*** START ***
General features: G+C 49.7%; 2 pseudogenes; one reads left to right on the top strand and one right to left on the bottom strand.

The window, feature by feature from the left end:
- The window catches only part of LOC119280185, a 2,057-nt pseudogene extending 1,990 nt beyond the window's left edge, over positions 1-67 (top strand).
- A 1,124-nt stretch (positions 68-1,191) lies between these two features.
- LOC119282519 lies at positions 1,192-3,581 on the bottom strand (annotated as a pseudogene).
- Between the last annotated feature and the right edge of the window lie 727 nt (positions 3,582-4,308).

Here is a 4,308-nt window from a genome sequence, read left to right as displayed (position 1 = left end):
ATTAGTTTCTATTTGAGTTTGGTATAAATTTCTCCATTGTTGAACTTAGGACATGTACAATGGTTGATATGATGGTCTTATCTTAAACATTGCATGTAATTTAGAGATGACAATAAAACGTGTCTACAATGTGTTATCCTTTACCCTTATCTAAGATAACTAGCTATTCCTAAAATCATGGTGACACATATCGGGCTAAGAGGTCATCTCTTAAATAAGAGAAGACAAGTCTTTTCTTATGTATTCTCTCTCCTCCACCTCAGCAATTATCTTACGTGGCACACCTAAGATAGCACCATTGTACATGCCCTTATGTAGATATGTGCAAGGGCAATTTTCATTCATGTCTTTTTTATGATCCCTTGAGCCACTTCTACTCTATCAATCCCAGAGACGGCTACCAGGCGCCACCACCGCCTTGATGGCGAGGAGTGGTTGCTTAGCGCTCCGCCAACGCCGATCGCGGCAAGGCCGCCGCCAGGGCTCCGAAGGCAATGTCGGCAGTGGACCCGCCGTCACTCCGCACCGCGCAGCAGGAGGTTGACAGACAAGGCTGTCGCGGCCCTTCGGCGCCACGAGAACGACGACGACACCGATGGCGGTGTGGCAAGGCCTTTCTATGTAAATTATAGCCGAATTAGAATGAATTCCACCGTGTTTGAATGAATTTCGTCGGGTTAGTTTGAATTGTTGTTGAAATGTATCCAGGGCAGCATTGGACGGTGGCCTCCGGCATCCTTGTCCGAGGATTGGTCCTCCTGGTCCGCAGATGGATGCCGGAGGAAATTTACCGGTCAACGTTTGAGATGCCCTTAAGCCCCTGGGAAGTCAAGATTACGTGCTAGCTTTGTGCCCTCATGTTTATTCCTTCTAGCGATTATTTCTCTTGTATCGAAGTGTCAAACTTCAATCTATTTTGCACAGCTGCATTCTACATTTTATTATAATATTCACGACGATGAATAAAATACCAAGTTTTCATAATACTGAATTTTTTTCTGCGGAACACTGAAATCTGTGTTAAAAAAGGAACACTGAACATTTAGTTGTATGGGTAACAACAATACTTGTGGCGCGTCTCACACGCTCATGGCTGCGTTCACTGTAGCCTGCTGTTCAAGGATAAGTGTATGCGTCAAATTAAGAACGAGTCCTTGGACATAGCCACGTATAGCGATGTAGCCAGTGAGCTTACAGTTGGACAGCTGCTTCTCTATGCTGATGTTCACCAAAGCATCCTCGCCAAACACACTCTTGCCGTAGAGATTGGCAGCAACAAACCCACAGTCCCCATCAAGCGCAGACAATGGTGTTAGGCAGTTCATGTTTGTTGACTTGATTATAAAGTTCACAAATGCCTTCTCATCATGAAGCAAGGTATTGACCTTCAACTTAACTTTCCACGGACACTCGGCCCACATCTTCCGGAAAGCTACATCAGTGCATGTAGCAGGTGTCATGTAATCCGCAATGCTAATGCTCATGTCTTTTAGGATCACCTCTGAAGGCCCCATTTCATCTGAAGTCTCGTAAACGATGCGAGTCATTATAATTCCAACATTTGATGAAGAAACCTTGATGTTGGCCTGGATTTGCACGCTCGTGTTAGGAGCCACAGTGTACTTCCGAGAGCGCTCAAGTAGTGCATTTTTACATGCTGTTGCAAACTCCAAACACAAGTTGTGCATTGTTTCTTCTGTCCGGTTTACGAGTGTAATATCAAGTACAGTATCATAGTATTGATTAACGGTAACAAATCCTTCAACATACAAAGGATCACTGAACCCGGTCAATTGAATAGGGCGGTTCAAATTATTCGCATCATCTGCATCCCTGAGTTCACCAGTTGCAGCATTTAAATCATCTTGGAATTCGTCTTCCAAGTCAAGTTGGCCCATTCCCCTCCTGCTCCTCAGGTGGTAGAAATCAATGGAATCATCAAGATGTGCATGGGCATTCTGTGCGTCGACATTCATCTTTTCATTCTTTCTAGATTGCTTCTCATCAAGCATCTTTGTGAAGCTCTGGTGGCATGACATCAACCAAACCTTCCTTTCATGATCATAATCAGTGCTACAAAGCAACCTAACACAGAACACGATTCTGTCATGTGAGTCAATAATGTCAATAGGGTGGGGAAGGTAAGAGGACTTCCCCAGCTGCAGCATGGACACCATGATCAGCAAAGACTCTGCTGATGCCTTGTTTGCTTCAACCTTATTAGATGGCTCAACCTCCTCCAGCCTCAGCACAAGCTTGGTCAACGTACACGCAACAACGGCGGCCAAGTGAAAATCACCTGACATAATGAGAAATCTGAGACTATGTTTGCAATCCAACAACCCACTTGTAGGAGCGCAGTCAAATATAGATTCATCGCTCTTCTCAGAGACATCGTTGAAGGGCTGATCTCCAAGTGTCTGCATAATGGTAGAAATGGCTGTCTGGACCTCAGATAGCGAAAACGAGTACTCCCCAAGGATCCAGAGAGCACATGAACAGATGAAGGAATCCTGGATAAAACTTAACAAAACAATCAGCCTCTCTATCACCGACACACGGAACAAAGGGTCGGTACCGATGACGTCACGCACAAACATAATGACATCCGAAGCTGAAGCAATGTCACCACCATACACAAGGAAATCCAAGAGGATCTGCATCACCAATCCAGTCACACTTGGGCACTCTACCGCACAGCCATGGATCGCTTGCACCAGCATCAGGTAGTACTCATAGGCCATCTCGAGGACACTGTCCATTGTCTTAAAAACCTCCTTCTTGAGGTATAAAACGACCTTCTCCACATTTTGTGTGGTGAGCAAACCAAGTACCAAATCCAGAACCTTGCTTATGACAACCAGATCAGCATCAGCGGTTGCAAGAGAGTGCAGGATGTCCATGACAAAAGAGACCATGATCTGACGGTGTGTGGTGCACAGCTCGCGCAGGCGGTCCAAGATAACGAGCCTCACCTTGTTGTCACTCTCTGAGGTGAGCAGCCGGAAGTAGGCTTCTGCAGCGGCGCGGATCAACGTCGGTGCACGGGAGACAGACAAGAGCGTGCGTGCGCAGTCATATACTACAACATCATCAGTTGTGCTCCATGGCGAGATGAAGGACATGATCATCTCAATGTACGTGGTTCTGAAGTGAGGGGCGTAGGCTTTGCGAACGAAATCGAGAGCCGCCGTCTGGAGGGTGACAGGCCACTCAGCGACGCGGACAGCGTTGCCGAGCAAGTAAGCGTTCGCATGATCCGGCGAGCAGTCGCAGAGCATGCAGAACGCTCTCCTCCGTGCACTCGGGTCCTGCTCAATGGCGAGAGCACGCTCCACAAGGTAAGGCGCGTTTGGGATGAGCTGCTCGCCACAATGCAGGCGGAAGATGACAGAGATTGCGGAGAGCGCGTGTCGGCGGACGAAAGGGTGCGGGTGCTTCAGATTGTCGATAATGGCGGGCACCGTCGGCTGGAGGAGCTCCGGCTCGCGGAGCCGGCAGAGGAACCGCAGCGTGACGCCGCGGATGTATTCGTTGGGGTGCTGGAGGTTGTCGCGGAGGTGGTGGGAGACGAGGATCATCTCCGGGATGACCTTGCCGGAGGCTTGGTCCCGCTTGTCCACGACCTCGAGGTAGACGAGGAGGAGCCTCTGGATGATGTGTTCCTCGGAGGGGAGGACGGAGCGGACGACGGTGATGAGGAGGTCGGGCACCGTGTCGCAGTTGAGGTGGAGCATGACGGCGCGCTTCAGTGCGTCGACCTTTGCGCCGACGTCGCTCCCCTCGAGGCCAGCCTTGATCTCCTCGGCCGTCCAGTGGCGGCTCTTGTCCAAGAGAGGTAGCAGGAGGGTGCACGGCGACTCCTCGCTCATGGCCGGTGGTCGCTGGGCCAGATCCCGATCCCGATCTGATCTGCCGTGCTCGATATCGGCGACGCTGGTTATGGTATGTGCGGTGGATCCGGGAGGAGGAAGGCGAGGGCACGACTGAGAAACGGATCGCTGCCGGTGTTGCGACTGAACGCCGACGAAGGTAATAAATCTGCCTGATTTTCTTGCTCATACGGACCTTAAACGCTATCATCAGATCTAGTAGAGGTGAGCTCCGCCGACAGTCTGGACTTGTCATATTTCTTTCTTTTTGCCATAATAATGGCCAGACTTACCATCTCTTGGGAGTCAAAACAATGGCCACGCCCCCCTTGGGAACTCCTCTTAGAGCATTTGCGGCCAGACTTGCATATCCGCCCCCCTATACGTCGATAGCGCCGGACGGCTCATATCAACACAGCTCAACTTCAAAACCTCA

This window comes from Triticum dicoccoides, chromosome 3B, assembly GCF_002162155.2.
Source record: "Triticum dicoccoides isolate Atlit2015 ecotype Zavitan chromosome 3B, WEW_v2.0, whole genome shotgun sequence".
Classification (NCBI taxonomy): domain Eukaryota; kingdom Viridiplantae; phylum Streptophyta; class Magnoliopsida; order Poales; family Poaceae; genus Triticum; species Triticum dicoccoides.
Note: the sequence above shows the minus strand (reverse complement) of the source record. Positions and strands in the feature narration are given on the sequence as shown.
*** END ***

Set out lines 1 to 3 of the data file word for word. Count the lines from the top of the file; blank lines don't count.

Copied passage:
General features: G+C 49.7%; 2 pseudogenes; one reads left to right on the top strand and one right to left on the bottom strand.

The window, feature by feature from the left end:
- The window catches only part of LOC119280185, a 2,057-nt pseudogene extending 1,990 nt beyond the window's left edge, over positions 1-67 (top strand).